MARK –I was amazed at the clever facial expressions that she did for all the characters. She captured their personalities perfectly by her illustrations. I also loved the humor she brought to the story and added details that were not in the text.


I loved the wedding scene! It’s full of love and happiness. I thought it was funny to have the stepsiblings be waiters. I also enjoyed seeing Ludwig cry tears of joy.

Text © Mark Ceilley & Rachel Smoka-Richardson, 2022.

Image © Stephanie Laberis, 2022.


RACHEL – Stephanie Laberis is amazing. She so perfectly captured the visual essence of Cinderelliot and his friends. My favorite illustrated character is Stepsibling Gertrude and her enormous hair and mid-century wardrobe. And I still tear up when I see the illustration on the final page.


Well, we do know how it ends, but sharing the final spreads felt like ruining a bit of the book's mystery. So I compromised with this spread - big hair and awesome expressions. How are you, or have you been, staying creative these days?


MARK – When the pandemic started, I wrote many new picture books. I had lots of time since everything was shut down and I stayed at home. I also tried many new recipes since we weren’t going out to eat much. For the last few months however, I haven’t written much. I have been devoting my time for marketing and publicizing Cinderelliot.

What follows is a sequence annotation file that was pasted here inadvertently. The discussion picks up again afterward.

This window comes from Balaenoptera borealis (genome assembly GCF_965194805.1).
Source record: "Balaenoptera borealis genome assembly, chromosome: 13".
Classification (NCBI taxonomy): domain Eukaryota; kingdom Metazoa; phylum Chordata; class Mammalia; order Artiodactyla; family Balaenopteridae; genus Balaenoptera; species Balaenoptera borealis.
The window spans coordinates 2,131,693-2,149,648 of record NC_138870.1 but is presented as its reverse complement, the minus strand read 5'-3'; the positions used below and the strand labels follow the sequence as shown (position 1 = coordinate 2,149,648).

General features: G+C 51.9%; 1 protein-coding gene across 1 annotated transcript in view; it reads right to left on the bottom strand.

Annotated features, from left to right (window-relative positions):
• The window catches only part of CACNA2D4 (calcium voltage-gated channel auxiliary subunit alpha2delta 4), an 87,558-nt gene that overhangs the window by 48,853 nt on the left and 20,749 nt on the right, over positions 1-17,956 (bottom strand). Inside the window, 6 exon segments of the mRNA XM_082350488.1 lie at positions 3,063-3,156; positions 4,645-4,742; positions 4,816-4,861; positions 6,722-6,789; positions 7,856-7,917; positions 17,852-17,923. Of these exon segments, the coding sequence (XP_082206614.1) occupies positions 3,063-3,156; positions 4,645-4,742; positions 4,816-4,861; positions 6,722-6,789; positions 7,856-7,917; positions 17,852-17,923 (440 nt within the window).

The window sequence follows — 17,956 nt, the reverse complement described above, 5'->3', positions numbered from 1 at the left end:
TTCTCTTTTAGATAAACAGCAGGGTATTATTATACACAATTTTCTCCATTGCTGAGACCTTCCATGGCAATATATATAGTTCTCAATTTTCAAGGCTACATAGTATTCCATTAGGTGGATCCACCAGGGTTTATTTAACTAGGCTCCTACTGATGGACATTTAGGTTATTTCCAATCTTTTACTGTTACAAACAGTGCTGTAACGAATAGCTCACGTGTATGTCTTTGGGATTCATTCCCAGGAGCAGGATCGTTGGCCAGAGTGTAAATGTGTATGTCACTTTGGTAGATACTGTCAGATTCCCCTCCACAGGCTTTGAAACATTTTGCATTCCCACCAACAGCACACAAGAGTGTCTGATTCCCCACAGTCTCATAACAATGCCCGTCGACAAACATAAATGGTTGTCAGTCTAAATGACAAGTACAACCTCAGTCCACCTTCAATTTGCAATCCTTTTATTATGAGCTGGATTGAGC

RACHEL – Besides writing, I love crafting--primarily crochet, cross stitch, and sewing. I'm working on a few projects for the local county and state fairs.


Good luck with the marketing and crafts! Are there any projects you are working on now that you can share a tidbit with us?


MARK – I’m revising a Ghost/Halloween story. I also have a story that I just finalized and sent to an editor. But I can’t share yet until it is officially announced.


RACHEL – I've got a couple more princess-themed books in the works, a chapter book series, a middle grade novel in revision, and a head full of ideas.


Interesting. We'll have to keep an eye out for future news. Last question, what is your favorite National Park or Forest, regional park, or city park? Or the one you’re longing to visit. Why?

MARK – My favorite National Park is Yellowstone. I’ve been several times and each time I am amazed at the beauty and wildlife. I would love to someday visit Yosemite, since I have heard so many wonderful things about it. During the pandemic, my husband and I visited many Minnesota state parks. We want to see more.

RACHEL – I'm lucky to live close to Minnehaha Falls and the lakes system in south Minneapolis. It's also fun to drive up to northern Minnesota and visit Gooseberry Falls. Minnesota is a beautiful state to live in, and it's so easy to stumble upon another lake or river.

Thank you, Mark and Rachel for stopping by and sharing some behind the scenes information about your collaboration. It was delightful to chat with you both.


Maria, thank you for this opportunity to be featured on your blog.


Be sure to come back on Friday for the Perfect Picture Book #PPBF post on Cinderelliot.

To find out more about Mark Ceilley, or contact him:

Website: https://markceilley.com/

Facebook: https://www.facebook.com/mark.ceilley.7

Twitter: https://twitter.com/MarkCeilley


To find out more about Rachel Smoka-Richardson, or contact her:

Website: https://rachelsmokarichardson.com/

Facebook: https://www.facebook.com/rachel.smokarichardson

Instagram: https://www.instagram.com/mnstitchergirl/

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Maria Marshall

 Photograph © A. Marshall